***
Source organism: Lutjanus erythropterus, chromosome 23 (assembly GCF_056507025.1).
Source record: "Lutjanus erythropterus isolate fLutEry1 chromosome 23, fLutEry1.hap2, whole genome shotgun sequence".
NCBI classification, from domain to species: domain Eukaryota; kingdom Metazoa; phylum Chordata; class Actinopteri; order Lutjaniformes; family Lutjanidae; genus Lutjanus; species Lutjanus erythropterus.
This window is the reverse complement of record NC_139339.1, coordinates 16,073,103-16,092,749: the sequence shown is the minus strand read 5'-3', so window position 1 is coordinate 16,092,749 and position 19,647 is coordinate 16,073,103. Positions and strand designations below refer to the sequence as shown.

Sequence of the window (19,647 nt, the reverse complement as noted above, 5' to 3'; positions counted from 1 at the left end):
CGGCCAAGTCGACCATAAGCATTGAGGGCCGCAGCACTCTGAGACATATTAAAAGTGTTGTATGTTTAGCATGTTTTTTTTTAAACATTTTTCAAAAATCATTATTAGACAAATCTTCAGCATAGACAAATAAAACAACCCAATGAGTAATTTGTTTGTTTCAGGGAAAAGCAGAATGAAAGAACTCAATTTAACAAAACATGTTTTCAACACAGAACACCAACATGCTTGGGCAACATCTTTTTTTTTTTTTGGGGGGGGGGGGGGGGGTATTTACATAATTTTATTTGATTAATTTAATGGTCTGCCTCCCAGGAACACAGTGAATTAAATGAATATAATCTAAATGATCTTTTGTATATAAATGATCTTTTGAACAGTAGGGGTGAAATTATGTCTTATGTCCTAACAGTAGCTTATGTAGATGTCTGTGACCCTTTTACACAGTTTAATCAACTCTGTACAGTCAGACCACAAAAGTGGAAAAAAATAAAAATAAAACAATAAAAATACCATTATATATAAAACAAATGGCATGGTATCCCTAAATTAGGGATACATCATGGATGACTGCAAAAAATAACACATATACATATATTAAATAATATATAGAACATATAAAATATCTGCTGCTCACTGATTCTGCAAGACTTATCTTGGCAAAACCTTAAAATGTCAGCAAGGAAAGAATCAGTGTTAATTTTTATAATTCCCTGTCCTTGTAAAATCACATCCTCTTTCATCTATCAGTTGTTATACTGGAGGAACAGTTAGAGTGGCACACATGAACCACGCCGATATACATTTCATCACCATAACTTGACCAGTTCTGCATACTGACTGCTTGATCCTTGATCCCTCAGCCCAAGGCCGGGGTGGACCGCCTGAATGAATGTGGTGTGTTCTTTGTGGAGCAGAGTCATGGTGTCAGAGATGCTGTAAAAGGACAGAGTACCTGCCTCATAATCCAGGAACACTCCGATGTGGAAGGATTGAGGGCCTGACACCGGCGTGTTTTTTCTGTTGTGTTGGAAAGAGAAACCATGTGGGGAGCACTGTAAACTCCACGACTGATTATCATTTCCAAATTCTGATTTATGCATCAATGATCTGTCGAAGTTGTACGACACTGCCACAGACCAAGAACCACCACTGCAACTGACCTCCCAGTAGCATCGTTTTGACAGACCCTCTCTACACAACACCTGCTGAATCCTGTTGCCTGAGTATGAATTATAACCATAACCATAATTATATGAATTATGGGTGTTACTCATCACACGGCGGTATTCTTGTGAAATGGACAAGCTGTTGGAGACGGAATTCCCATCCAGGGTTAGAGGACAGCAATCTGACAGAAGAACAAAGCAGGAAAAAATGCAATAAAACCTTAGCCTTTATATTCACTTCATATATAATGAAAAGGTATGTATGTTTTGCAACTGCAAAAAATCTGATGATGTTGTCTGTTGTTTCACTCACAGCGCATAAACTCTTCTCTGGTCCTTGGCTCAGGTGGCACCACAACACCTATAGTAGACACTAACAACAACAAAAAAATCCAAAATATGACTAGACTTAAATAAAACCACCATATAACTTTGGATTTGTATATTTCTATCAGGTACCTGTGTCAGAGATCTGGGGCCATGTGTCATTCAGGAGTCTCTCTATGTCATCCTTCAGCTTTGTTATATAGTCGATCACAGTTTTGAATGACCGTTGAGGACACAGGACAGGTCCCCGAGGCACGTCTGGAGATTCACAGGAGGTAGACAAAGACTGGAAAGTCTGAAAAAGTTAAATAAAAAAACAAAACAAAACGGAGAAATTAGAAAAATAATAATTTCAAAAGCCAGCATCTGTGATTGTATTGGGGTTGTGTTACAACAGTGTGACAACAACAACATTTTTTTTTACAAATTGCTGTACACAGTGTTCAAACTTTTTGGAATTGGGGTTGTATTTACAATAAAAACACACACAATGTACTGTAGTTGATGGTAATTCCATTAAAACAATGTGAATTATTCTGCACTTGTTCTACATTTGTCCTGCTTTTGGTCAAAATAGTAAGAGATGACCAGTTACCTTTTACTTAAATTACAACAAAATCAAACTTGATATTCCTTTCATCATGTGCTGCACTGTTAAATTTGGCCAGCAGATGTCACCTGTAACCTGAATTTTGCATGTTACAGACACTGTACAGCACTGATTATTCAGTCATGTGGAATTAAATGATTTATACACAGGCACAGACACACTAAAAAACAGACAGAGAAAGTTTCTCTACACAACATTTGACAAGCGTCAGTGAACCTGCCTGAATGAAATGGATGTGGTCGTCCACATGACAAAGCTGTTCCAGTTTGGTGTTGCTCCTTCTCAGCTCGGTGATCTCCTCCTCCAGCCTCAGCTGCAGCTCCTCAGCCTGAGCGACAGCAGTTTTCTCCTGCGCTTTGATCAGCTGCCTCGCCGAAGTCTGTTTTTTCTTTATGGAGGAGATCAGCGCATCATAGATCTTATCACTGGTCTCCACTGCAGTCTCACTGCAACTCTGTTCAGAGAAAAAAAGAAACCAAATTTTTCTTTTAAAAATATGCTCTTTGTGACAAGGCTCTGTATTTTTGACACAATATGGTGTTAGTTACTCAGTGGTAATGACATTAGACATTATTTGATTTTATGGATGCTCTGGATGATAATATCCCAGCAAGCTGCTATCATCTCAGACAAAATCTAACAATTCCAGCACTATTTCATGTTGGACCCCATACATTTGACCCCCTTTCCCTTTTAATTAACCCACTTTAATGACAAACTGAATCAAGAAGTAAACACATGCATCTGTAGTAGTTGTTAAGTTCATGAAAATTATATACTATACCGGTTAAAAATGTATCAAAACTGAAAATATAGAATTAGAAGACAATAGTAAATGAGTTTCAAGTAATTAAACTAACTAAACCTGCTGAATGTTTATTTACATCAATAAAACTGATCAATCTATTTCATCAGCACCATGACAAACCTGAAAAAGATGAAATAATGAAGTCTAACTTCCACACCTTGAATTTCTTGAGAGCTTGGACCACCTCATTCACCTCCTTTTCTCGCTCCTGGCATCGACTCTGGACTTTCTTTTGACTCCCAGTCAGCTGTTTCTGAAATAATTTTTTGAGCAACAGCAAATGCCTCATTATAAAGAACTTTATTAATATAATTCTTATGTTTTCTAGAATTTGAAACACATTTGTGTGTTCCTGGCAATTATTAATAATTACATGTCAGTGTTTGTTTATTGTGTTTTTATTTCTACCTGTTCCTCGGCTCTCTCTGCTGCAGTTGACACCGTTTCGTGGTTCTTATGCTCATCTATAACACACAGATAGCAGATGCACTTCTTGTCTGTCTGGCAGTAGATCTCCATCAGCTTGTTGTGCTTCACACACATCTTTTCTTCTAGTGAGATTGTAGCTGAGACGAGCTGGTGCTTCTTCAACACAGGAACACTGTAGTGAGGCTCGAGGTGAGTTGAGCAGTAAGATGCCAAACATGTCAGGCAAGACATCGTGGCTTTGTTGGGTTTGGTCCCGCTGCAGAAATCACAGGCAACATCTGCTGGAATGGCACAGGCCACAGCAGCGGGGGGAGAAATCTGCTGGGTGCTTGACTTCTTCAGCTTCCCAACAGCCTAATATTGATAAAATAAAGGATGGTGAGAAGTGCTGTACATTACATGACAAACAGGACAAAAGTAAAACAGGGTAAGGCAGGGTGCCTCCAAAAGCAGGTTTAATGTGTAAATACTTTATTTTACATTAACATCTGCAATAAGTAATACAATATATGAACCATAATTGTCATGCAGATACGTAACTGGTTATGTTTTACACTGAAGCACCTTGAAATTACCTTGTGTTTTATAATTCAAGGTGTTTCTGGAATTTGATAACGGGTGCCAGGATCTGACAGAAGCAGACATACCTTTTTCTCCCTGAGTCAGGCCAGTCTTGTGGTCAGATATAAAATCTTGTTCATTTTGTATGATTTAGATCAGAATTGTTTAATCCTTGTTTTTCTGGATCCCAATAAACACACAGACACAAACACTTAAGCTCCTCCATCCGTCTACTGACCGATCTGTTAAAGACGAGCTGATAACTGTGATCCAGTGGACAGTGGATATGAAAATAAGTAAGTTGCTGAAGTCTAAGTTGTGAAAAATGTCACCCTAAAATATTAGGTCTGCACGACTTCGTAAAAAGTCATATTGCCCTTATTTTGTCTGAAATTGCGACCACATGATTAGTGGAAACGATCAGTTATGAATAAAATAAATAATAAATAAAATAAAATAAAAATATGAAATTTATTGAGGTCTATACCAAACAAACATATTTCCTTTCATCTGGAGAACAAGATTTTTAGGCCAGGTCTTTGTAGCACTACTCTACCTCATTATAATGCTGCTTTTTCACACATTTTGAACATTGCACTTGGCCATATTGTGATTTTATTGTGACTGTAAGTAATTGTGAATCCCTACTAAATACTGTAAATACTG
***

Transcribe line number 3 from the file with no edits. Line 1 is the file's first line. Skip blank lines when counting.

NCBI classification, from domain to species: domain Eukaryota; kingdom Metazoa; phylum Chordata; class Actinopteri; order Lutjaniformes; family Lutjanidae; genus Lutjanus; species Lutjanus erythropterus.